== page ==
When the rock splits to pieces: What we learn from St. Peter
July 10, 2013 § 4 Comments
He got the right answer. In Matthew 15, Jesus asks his disciples a threshold question: “Who do people say that the Son of Man is?” According to Matthew’s well known account, Peter nails it. “You are the Messiah,” he tells Jesus, “the Son of the living God.”
Jesus confirms Peter’s answer. “Blessed are you,” says Jesus, followed by words that have become famous:
And so I say to you, you are Peter, and upon this rock I will build my church, and the gates of the netherworld shall not prevail against it. I will give you the keys to the kingdom of heaven. Whatever you bind on earth shall be bound in heaven; and whatever you loose on earth shall be loosed in heaven.
This encounter is dramatic, a turning point for Peter, Jesus, and the apostles. If Jesus were giving a test, Peter got the “A.” He knew his theology. He was clear about Jesus’ identity and, in turn, Jesus entrusted Peter with extraordinary responsibility.
Peter’s importance and the trust that Jesus has in him is reinforced just two chapters later when Peter (along with James and John) is asked to the top of a mountain to witness Jesus’ dazzling Transfiguration. In that moment, Jesus’ face shines like the sun and his clothes become, as the text says, “white as light.” As if that weren’t remarkable enough, Matthew’s Gospel says that while on the mountain, a cloud cast a shadow over the men and “from the cloud came a voice that said, ‘This is my beloved Son, with whom I am well pleased; listen to him.'”
Not bad. Clearly, Peter’s an important guy. He gets the great title plus a front row seat to a wondrous display of Jesus’ divinity. Peter literally hears the voice of God.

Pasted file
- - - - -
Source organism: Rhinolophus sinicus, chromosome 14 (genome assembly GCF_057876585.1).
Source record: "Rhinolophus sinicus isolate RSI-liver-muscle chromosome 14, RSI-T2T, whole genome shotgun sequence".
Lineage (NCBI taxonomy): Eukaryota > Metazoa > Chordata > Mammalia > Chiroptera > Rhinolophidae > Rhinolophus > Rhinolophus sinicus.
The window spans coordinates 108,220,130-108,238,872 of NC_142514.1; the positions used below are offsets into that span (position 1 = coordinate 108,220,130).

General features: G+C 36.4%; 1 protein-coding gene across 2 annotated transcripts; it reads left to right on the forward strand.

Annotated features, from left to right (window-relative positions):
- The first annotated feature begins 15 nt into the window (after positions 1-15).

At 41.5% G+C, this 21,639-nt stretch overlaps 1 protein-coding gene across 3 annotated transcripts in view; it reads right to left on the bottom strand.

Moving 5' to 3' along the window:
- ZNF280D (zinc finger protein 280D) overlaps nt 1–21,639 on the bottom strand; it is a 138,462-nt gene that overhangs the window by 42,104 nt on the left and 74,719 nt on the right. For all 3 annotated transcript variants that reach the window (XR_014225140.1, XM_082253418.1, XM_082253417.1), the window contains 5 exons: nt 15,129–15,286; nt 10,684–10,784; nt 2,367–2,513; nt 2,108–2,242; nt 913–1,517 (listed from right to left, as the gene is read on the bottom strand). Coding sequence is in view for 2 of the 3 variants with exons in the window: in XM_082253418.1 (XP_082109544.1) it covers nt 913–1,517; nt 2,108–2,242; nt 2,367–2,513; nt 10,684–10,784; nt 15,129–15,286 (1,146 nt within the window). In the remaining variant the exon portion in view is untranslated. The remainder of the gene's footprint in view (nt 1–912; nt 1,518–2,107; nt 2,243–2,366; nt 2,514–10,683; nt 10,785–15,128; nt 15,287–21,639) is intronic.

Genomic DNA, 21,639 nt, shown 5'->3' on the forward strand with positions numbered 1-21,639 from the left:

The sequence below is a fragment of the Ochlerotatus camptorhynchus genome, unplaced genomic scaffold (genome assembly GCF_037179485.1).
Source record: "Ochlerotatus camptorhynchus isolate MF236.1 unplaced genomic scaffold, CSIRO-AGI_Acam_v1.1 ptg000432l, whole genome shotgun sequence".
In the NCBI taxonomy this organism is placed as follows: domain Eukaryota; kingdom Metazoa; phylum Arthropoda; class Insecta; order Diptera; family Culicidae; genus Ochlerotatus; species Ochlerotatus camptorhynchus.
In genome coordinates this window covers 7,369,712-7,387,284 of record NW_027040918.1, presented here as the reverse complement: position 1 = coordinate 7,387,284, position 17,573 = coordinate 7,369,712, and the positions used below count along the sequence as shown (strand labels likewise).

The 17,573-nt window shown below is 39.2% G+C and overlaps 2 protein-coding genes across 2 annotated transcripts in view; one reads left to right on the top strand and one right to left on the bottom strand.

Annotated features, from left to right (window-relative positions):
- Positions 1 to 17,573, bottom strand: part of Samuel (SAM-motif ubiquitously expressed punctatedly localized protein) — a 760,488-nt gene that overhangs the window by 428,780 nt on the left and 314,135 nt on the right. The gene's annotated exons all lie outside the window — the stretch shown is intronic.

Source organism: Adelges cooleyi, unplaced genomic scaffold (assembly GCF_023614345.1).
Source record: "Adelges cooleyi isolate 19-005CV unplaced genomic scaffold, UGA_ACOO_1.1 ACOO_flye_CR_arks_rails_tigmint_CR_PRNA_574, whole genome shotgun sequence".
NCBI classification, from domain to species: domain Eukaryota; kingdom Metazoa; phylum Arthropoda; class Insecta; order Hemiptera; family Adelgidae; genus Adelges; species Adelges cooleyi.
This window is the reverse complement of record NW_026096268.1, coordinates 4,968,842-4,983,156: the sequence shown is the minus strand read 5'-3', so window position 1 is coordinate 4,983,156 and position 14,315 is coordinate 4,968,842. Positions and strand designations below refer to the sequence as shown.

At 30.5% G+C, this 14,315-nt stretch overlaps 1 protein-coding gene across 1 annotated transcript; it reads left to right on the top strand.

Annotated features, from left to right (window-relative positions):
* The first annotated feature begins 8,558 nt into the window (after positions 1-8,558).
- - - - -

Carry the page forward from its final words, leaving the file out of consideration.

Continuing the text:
These encounters tell us a few important things about Peter. Peter got Jesus. And Peter’s faith led Jesus to trust him in return, even to cite Peter and his confession (“You are the Messiah…”) as the cornerstone of Christ’s church.
And yet, there is something shocking about Jesus’ trust, about His willingness to hand the keys to Peter.
Not long after Peter is granted this authority, he demonstrates a complete unworthiness to be given it. Peter: the “rock” of the Church, the one who declares the truth about Jesus, disowns Jesus the night He is arrested and shortly before He is crucified. As Jesus had predicted, Peter denies knowing Him three times. The hardships of discipleship — which Jesus had warned about often — had suddenly become real, and when they did so, Peter collapsed. His knowledge didn’t create bravery. Peter could offer intellectual assent, but he wasn’t willing to risk his own bodily safety or reputation. Not yet.
These episodes involving Peter offer eloquent insights for teachers as they struggle to form young men and women. Jesus saw not only whom Peter was, but whom Peter could be. Jesus knew Peter was going to deny Him, but something in Peter led Jesus to realize that Peter’s character was about more than that denial.
In fact, it’s not just that Jesus “saw Peter through” the ordeal and forgave him. It wasn’t as if Jesus said, “Yeah, that Pete; he really let me down. I’ll no longer consider him the rock, but I’ll still forgive him.” What Jesus did was far more radical. In naming Peter the rock of the Church, Jesus was in effect saying: “The qualities of yours that your own decision-making will most call into doubt — fidelity, loyalty, reliability — are the qualities I most value, the qualities I most believe in. You, Peter, are not defined by your one bad decision.”
There are obvious implications for schools. Modeling Jesus, teachers have to teach to the best version of the student, to a version of the student that might not seem obvious to anyone at first glance, to a version of the student the teacher only sees with the lens of God’s love, with the eyes of Christ. If Jesus could see and trust Peter’s capacity to be a “rock” in spite of Peter’s show of fragility, we too have to see and trust the capacity of our students to do the same.